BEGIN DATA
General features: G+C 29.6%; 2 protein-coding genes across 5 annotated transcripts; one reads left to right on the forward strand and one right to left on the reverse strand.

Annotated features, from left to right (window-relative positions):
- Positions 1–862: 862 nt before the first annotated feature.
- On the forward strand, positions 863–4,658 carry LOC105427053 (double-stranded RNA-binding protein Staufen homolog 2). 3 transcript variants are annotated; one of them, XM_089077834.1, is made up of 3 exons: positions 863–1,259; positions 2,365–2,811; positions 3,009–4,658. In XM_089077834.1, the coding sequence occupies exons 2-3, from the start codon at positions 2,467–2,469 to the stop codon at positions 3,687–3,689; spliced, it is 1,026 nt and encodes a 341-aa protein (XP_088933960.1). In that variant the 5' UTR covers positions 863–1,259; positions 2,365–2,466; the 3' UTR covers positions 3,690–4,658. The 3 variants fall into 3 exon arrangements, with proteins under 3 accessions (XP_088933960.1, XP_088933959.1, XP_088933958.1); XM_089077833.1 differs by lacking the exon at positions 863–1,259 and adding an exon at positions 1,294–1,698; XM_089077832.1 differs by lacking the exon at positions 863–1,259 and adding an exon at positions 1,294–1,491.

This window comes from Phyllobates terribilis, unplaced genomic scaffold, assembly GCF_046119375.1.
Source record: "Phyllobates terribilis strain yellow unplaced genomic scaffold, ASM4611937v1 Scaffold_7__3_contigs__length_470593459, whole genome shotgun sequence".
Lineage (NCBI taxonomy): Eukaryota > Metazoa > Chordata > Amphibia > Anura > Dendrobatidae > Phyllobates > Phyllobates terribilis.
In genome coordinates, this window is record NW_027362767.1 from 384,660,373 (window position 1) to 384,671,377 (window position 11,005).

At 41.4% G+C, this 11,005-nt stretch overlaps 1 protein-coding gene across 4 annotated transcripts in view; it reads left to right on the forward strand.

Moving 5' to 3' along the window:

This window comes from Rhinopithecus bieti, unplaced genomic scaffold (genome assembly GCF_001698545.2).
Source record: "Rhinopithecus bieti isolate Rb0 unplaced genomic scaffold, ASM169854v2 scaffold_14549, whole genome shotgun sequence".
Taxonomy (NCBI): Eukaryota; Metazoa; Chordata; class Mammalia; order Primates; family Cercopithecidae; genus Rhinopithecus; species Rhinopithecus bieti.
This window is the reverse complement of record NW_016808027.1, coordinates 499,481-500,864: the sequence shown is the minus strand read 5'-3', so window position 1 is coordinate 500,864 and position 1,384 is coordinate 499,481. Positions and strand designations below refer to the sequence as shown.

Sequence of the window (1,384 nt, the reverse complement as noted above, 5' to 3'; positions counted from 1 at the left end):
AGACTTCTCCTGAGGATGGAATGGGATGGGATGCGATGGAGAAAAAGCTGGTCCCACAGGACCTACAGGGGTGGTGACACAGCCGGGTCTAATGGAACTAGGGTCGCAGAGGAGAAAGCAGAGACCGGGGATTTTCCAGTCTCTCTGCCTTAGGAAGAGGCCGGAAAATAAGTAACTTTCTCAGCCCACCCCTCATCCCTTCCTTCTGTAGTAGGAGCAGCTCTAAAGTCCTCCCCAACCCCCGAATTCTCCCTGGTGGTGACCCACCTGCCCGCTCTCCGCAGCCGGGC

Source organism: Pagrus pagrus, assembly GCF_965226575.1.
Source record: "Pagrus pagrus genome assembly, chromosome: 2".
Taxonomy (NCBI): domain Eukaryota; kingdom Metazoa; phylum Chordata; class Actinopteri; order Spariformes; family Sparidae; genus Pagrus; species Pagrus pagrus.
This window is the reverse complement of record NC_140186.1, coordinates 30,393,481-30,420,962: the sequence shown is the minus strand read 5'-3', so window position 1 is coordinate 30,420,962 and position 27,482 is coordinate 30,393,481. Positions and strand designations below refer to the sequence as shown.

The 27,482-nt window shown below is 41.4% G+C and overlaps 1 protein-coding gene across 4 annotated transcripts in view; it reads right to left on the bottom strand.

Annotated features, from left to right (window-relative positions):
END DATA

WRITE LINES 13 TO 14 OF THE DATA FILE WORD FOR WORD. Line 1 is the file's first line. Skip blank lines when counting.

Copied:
Taxonomy (NCBI): Eukaryota; Metazoa; Chordata; class Mammalia; order Primates; family Cercopithecidae; genus Rhinopithecus; species Rhinopithecus bieti.
This window is the reverse complement of record NW_016808027.1, coordinates 499,481-500,864: the sequence shown is the minus strand read 5'-3', so window position 1 is coordinate 500,864 and position 1,384 is coordinate 499,481. Positions and strand designations below refer to the sequence as shown.